Empathy and Article III: Judge Weinstein, Cases and Controversies

24 Pages Posted: 21 May 2015 Last revised: 31 Jul 2015

See all articles by Susan A. Bandes

Susan A. Bandes

DePaul University - College of Law

Date Written: May 20, 2015


The question of whether judges ought to be empathetic has been hotly debated in recent years. This volume celebrating the life and achievements of Judge Jack Weinstein presents an ideal opportunity to productively focus and narrow the empathy debate. Problematically, this debate generally treats judging as a monolithic concept. To debate whether empathy is a desirable attribute of judges as a general matter is to overlook important distinctions between trial, appellate, and Supreme Court jurists, and between federal and state courts. Using Judge Weinstein’s approach to judging as a touchstone, I explore the role of empathy for Article III judges, and for federal district court judges in particular.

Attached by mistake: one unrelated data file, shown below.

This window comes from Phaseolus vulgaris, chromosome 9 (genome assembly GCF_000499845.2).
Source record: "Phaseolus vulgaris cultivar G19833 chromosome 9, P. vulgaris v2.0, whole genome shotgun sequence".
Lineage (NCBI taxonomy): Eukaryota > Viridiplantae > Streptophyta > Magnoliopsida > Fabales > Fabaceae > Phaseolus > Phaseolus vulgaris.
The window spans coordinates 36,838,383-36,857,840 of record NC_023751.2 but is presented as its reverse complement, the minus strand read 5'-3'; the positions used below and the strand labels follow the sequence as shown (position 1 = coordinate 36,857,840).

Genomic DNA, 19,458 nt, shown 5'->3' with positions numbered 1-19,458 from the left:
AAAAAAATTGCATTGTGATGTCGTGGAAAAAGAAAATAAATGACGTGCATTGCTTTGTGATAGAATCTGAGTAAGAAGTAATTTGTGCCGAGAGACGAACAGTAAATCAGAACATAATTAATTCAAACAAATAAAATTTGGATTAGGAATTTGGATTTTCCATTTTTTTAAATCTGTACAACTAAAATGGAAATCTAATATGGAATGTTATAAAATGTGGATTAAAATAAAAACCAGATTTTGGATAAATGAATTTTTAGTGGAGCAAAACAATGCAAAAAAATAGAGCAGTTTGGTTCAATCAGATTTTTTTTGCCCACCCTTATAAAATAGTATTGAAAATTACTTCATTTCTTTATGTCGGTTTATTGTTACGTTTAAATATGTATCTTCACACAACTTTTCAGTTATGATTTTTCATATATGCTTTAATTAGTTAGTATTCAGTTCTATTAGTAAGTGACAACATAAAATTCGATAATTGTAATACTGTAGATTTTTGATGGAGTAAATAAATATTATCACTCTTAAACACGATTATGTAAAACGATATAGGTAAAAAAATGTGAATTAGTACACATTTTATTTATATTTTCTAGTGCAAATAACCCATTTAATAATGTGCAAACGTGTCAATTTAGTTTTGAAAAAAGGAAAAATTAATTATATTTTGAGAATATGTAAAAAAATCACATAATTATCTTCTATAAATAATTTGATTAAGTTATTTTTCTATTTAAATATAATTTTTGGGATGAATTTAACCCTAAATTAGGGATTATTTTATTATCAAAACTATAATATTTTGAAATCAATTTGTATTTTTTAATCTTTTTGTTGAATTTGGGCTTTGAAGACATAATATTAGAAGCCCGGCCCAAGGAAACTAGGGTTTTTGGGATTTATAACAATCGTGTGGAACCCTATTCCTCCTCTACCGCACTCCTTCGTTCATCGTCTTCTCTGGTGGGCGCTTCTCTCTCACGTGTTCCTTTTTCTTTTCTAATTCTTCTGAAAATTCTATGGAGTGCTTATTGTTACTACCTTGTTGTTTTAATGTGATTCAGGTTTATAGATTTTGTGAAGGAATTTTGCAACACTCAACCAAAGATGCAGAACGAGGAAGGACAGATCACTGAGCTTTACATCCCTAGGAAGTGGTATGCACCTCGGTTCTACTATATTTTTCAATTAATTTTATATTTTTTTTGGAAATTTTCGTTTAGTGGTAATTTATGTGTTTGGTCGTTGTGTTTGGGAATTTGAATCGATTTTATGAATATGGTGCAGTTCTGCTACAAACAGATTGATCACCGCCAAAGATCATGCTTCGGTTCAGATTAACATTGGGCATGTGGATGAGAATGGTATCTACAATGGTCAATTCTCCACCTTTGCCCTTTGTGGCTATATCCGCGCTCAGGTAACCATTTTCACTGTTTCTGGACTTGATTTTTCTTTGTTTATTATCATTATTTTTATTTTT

Keywords: judicial decision-making, federal courts, federal district courts, Judge Jack Weinstein, empathy, moral imagination

Suggested Citation

Bandes, Susan A., Empathy and Article III: Judge Weinstein, Cases and Controversies (May 20, 2015). 64 DePaul Law Review 317 (2015)., Available at SSRN: https://ssrn.com/abstract=2608328

Susan A. Bandes (Contact Author)

DePaul University - College of Law ( email )

25 E. Jackson Blvd.
Chicago, IL Cook County 60604-2287
United States
(312) 362-8701 (Phone)

HOME PAGE: http://www.susanbandes.com/

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